Five Studies: Triple-antiplatelet therapy superior to dual-antiplatelet treatment
WASHINGTON—Triple-antiplatelet therapy for patients undergoing PCI with drug-eluting stents achieves greater platelet inhibition than conventional dual-antiplatelet therapy, based on the results of five research studies and a clinical registry first-report presentation highlighted on Monday at the 20th annual Transcatheter Cardiovascular Therapeutics (TCT) scientific symposium.

A collection of investigations completed in South Korea examined the use of antiplatelet therapies in a variety of PCI patients, including diabetics and patients with STEMI. The studies measured the overall effectiveness of triple-antiplatelet therapy against the more conventional dual drug therapeutic approach and also examined the performance of the drug cilostazol (Pletal from Otsuka America Pharmaceutical from Rockville, Md.) in triple-antiplatelet therapy.

The trial, "Additive Cilostazol to dual-antiplatelet Therapy Achieves Greater Inhibition of Platelet Aggregation Compared with High Maintenance-Dose Clopidogrel in Patients with Acute MI," was to compare the impact of platelet inhibition by adjunctive cilostazol to dual-antiplatelet therapy (triple-antiplatelet therapy) and high-maintenance dose (MD) clopidogrel of 150 mg/d during sub-acute phases in patients with acute MI (AMI). The researchers randomly assigned AMI patients undergoing uneventful coronary stenting (90 patients) to one of three MD regimens: standard MD group – clopidogrel 75mg/d; high MD group – clopidogrel 150 mg/d; triple group – adjunctive cilostazol 100 mg twice daily to clopidogrel 75 mg/d. They evaluated platelet functions by conventional aggregometry and the VerifyNow P2Y12 assay before discharge and after 30 days MD therapy.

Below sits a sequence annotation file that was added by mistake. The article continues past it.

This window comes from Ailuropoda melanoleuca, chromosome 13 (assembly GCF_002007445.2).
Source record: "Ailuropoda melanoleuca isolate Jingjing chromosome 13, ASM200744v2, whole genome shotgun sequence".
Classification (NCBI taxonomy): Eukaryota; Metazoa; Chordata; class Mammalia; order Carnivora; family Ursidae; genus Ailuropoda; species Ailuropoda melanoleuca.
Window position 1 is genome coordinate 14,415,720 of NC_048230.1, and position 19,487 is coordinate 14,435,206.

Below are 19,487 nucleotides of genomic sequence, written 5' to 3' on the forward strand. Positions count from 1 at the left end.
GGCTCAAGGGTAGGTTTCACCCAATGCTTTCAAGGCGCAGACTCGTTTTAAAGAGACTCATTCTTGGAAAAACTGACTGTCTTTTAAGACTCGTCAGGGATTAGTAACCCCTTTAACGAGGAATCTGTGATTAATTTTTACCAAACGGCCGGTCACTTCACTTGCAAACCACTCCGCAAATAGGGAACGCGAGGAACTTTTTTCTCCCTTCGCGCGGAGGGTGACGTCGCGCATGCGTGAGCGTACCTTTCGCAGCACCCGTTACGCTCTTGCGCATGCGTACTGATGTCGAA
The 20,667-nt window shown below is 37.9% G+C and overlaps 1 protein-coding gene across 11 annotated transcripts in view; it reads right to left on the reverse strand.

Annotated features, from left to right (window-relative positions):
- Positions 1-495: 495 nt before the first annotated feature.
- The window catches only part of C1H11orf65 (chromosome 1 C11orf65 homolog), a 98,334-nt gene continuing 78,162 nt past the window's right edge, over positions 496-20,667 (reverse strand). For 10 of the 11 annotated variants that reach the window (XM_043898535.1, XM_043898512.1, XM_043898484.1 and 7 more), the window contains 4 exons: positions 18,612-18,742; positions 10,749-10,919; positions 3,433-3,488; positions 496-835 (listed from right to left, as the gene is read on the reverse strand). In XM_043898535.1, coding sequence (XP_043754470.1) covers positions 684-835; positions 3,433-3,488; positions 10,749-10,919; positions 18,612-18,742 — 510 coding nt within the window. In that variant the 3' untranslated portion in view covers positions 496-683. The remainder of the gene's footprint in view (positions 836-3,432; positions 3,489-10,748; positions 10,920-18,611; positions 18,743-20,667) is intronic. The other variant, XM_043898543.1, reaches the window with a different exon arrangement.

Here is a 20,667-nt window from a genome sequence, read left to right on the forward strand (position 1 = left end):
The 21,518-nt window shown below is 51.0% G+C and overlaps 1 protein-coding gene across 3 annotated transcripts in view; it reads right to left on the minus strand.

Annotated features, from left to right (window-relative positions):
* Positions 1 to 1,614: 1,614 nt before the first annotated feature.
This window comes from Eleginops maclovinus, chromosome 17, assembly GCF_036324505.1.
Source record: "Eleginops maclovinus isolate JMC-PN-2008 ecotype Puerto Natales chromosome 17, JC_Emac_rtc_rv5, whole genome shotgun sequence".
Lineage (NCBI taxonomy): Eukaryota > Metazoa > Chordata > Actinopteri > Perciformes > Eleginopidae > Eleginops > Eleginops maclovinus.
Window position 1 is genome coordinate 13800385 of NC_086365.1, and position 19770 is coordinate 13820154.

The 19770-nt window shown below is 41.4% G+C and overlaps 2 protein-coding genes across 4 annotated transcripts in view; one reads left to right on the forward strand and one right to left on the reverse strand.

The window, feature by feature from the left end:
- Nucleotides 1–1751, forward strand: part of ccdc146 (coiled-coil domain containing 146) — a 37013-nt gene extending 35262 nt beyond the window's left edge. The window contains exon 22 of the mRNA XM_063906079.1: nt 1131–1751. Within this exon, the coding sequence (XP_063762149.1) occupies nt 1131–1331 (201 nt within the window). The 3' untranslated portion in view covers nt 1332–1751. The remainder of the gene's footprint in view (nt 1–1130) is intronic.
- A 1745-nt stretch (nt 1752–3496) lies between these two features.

“triple-antiplatelet therapy achieves greater platelet inhibition when compared with high maintenance dose clopidogrel (150 mg/d) in AMI patients undergoing coronary stenting,” according to lead researcher Young-Hoon Jeong, MD, from the Gyeongsang National University Hospital in Jinju, South Korea.

In another trial—“Triple Versus dual-antiplatelet Therapy in Diabetic Patients with AMI Undergoing PCI in the Era of the DES"—a total of 2,074 diabetic patients with AMI, who underwent PCI with DES received either dual (aspirin plus clopidogrel in 1,220 patients) or triple-antiplatelet therapy (aspirin, plus clopidogrel and cilostazol in 854 patients). The researchers compared the bleeding complications and clinical outcomes at seven days, one month and eight months between the two groups. The triple group was associated with significantly lower incidence of death and major adverse cardiac events (MACE) up to eight months compared with the dual group. The incidence of myocardial re-infarction, revascularization and TIMI major bleeding were similar in the two groups throughout eight months of clinical follow-up.

Kang-Yin Chen, MD, who led the research team from Korea University Guro Hospital and Chonnam National University Hospital in Seoul, South Korea, said the study showed: "triple-antiplatelet therapy appears to be superior to the conventional dual-antiplatelet therapy in reducing early mortality and major adverse cardiac events without increasing major bleeding in diabetic AMI patients undergoing PCI with DES.”